In the study of congenital hyperinsulinism now enrolling phase III sunRIZE trial

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Adrian Vella, MD

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Dr. Vella is a Professor of Medicine in the Endocrinology Division at the Mayo Clinic College of Medicine. He is a leading expert in hypoglycemic disorders and was involved as an investigator in the early clinical trials of RZ358. Dr. Vella has published over 160 peer-reviewed articles related to endocrinology, metabolic disorders, and diabetes and currently serves as a member of the Clinical and Translational Science Awards Postdoctoral Programs Committee at the Mayo Clinic Graduate School of Biomedical Sciences and at the Mayo Clinic College of Medicine and Science. He was a Mayo Foundation Scholar and Visiting Research Fellow in the Diabetes & Inflammation Laboratory at the Cambridge Institute of Medical Research in Cambridge, UK. Dr. Vella completed his Endocrinology fellowship at the Clinician-Investigator Training Program at the Mayo School of Graduate Medical Education and his Internal Medicine residency at the Mayo Clinic in Rochester. He received his M.D. from the University of Malta.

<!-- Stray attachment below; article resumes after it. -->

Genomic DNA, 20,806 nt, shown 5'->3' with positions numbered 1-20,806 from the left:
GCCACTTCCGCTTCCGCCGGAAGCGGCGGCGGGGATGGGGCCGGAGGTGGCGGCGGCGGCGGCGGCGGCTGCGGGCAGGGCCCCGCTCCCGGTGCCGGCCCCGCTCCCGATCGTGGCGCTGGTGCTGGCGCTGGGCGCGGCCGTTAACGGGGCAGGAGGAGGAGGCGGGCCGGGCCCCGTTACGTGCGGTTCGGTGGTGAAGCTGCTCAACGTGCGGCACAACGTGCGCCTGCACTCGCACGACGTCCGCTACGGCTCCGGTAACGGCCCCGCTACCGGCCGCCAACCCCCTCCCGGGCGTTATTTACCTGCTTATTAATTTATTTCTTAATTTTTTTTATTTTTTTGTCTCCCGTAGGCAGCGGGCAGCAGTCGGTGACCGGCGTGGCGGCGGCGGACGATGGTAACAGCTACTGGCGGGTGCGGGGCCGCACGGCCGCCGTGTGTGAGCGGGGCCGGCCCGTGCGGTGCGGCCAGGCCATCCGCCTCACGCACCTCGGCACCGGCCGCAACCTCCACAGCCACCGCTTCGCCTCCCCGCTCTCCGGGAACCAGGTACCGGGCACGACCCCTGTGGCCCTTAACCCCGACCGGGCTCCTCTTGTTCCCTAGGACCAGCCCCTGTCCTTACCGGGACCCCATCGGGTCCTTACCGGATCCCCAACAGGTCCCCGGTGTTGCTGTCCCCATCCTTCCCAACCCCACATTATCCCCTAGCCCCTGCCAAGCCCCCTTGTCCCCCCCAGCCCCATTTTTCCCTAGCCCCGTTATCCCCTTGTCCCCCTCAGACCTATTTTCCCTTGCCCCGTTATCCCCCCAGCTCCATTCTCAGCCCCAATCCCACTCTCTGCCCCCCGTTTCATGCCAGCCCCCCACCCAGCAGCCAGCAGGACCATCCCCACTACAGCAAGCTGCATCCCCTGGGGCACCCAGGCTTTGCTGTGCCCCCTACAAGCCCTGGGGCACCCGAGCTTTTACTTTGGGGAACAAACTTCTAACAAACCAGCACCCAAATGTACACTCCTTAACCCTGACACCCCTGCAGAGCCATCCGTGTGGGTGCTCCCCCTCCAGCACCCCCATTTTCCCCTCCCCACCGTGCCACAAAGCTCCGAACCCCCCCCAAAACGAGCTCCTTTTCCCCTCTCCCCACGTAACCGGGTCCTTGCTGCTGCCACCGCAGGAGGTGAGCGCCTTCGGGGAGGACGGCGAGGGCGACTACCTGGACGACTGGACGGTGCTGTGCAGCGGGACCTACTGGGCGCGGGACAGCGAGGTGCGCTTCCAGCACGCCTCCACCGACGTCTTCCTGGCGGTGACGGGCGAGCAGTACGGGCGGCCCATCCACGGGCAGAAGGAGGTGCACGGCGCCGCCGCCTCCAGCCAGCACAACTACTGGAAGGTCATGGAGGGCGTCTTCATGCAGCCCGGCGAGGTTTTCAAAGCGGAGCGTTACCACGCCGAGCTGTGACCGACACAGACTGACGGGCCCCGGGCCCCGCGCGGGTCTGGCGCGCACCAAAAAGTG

Jerrold Olefsky, MD

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Dr. Olefsky is Distinguished Professor of Medicine at the University of California, San Diego (UCSD) Division of Endocrinology and Metabolism and the Associate Dean of Scientific Affairs for the UCSD School of Medicine.  He is also a member of the Institute of Medicine and the American Academy of Arts and Sciences. One of his seminal contributions to the field of Medicine has been the identification of the role of insulin resistance as a primary cause of Type II (non-insulin dependent, adult-onset) diabetes, polycystic ovarian syndrome, and other human diseases. His work has also helped develop insulin-sensitizing drugs that are now standard therapies for Type II diabetes. More recently, his lab has developed studies establishing the role of macrophage-mediated tissue inflammation as a key cause of obesity-related insulin resistance. He has conducted numerous studies to help define the basic genetic and cellular mechanisms underlying decreased insulin action in human pathophysiologic states.